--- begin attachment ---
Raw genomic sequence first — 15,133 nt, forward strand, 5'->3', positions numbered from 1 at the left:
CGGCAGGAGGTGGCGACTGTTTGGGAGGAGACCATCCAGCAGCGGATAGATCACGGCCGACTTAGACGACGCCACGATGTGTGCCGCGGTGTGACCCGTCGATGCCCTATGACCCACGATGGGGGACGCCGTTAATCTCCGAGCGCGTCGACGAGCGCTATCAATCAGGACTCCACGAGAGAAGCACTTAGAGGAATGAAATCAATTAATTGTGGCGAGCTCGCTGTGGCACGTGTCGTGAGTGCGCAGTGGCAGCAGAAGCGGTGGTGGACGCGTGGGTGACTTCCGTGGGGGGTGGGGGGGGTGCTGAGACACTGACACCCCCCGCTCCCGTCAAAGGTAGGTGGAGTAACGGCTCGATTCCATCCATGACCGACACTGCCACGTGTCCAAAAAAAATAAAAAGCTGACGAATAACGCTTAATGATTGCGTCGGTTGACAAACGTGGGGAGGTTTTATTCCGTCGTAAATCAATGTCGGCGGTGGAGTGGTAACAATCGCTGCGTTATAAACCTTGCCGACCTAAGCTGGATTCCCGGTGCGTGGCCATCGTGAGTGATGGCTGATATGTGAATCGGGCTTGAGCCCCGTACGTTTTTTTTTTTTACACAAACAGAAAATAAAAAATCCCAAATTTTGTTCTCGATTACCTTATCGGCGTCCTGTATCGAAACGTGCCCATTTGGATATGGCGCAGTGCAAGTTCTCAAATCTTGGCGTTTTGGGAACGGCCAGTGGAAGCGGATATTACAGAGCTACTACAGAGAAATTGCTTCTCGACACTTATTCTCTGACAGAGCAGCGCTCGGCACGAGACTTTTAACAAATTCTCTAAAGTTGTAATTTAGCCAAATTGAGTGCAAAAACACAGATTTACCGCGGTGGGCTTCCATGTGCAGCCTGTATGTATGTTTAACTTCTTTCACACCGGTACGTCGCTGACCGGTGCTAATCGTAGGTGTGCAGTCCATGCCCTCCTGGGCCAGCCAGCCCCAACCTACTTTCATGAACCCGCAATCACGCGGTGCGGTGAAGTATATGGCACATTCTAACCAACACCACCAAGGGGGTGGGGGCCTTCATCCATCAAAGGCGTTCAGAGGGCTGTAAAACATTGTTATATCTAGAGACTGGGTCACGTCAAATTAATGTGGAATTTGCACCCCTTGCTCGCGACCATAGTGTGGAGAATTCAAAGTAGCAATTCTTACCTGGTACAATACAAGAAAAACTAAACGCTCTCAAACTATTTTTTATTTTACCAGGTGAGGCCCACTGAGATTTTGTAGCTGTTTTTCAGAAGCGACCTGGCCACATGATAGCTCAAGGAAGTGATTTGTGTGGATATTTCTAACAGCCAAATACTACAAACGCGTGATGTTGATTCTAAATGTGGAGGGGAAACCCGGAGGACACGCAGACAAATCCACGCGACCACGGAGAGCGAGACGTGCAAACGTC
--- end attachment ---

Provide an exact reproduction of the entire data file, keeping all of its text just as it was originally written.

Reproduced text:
Raw genomic sequence first — 15,133 nt, forward strand, 5'->3', positions numbered from 1 at the left:
CGGCAGGAGGTGGCGACTGTTTGGGAGGAGACCATCCAGCAGCGGATAGATCACGGCCGACTTAGACGACGCCACGATGTGTGCCGCGGTGTGACCCGTCGATGCCCTATGACCCACGATGGGGGACGCCGTTAATCTCCGAGCGCGTCGACGAGCGCTATCAATCAGGACTCCACGAGAGAAGCACTTAGAGGAATGAAATCAATTAATTGTGGCGAGCTCGCTGTGGCACGTGTCGTGAGTGCGCAGTGGCAGCAGAAGCGGTGGTGGACGCGTGGGTGACTTCCGTGGGGGGTGGGGGGGGTGCTGAGACACTGACACCCCCCGCTCCCGTCAAAGGTAGGTGGAGTAACGGCTCGATTCCATCCATGACCGACACTGCCACGTGTCCAAAAAAAATAAAAAGCTGACGAATAACGCTTAATGATTGCGTCGGTTGACAAACGTGGGGAGGTTTTATTCCGTCGTAAATCAATGTCGGCGGTGGAGTGGTAACAATCGCTGCGTTATAAACCTTGCCGACCTAAGCTGGATTCCCGGTGCGTGGCCATCGTGAGTGATGGCTGATATGTGAATCGGGCTTGAGCCCCGTACGTTTTTTTTTTTTACACAAACAGAAAATAAAAAATCCCAAATTTTGTTCTCGATTACCTTATCGGCGTCCTGTATCGAAACGTGCCCATTTGGATATGGCGCAGTGCAAGTTCTCAAATCTTGGCGTTTTGGGAACGGCCAGTGGAAGCGGATATTACAGAGCTACTACAGAGAAATTGCTTCTCGACACTTATTCTCTGACAGAGCAGCGCTCGGCACGAGACTTTTAACAAATTCTCTAAAGTTGTAATTTAGCCAAATTGAGTGCAAAAACACAGATTTACCGCGGTGGGCTTCCATGTGCAGCCTGTATGTATGTTTAACTTCTTTCACACCGGTACGTCGCTGACCGGTGCTAATCGTAGGTGTGCAGTCCATGCCCTCCTGGGCCAGCCAGCCCCAACCTACTTTCATGAACCCGCAATCACGCGGTGCGGTGAAGTATATGGCACATTCTAACCAACACCACCAAGGGGGTGGGGGCCTTCATCCATCAAAGGCGTTCAGAGGGCTGTAAAACATTGTTATATCTAGAGACTGGGTCACGTCAAATTAATGTGGAATTTGCACCCCTTGCTCGCGACCATAGTGTGGAGAATTCAAAGTAGCAATTCTTACCTGGTACAATACAAGAAAAACTAAACGCTCTCAAACTATTTTTTATTTTACCAGGTGAGGCCCACTGAGATTTTGTAGCTGTTTTTCAGAAGCGACCTGGCCACATGATAGCTCAAGGAAGTGATTTGTGTGGATATTTCTAACAGCCAAATACTACAAACGCGTGATGTTGATTCTAAATGTGGAGGGGAAACCCGGAGGACACGCAGACAAATCCACGCGACCACGGAGAGCGAGACGTGCAAACGTC